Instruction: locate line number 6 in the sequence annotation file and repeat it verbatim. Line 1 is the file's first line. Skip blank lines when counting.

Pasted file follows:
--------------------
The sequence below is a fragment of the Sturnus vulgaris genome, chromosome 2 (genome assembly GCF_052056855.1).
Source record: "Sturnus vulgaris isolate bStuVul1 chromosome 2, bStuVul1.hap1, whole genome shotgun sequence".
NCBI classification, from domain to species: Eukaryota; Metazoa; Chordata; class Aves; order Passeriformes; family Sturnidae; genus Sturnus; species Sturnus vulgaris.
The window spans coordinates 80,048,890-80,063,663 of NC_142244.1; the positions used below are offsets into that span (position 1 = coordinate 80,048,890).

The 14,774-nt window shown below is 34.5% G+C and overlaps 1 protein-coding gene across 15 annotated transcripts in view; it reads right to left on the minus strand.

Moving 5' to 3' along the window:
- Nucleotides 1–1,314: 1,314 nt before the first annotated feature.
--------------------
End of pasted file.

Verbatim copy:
Moving 5' to 3' along the window: